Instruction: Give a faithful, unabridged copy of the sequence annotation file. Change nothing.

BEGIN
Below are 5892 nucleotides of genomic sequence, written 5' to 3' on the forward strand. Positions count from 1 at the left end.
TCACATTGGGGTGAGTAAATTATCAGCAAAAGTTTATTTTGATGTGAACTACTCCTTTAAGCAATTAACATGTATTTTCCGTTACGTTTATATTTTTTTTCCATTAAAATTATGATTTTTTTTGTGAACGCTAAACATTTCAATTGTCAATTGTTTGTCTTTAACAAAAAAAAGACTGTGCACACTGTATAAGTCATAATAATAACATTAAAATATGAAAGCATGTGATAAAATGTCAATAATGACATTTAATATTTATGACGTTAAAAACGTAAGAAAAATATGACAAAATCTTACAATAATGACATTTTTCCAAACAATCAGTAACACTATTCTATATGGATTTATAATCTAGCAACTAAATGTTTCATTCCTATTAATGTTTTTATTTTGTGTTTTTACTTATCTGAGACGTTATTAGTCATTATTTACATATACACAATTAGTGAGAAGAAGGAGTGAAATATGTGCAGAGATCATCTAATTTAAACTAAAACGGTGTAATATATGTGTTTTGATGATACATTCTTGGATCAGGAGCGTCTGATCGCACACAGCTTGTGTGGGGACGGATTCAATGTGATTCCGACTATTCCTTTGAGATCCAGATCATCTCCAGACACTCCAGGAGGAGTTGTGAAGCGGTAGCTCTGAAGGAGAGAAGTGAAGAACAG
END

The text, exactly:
Below are 5892 nucleotides of genomic sequence, written 5' to 3' on the forward strand. Positions count from 1 at the left end.
TCACATTGGGGTGAGTAAATTATCAGCAAAAGTTTATTTTGATGTGAACTACTCCTTTAAGCAATTAACATGTATTTTCCGTTACGTTTATATTTTTTTTCCATTAAAATTATGATTTTTTTTGTGAACGCTAAACATTTCAATTGTCAATTGTTTGTCTTTAACAAAAAAAAGACTGTGCACACTGTATAAGTCATAATAATAACATTAAAATATGAAAGCATGTGATAAAATGTCAATAATGACATTTAATATTTATGACGTTAAAAACGTAAGAAAAATATGACAAAATCTTACAATAATGACATTTTTCCAAACAATCAGTAACACTATTCTATATGGATTTATAATCTAGCAACTAAATGTTTCATTCCTATTAATGTTTTTATTTTGTGTTTTTACTTATCTGAGACGTTATTAGTCATTATTTACATATACACAATTAGTGAGAAGAAGGAGTGAAATATGTGCAGAGATCATCTAATTTAAACTAAAACGGTGTAATATATGTGTTTTGATGATACATTCTTGGATCAGGAGCGTCTGATCGCACACAGCTTGTGTGGGGACGGATTCAATGTGATTCCGACTATTCCTTTGAGATCCAGATCATCTCCAGACACTCCAGGAGGAGTTGTGAAGCGGTAGCTCTGAAGGAGAGAAGTGAAGAACAG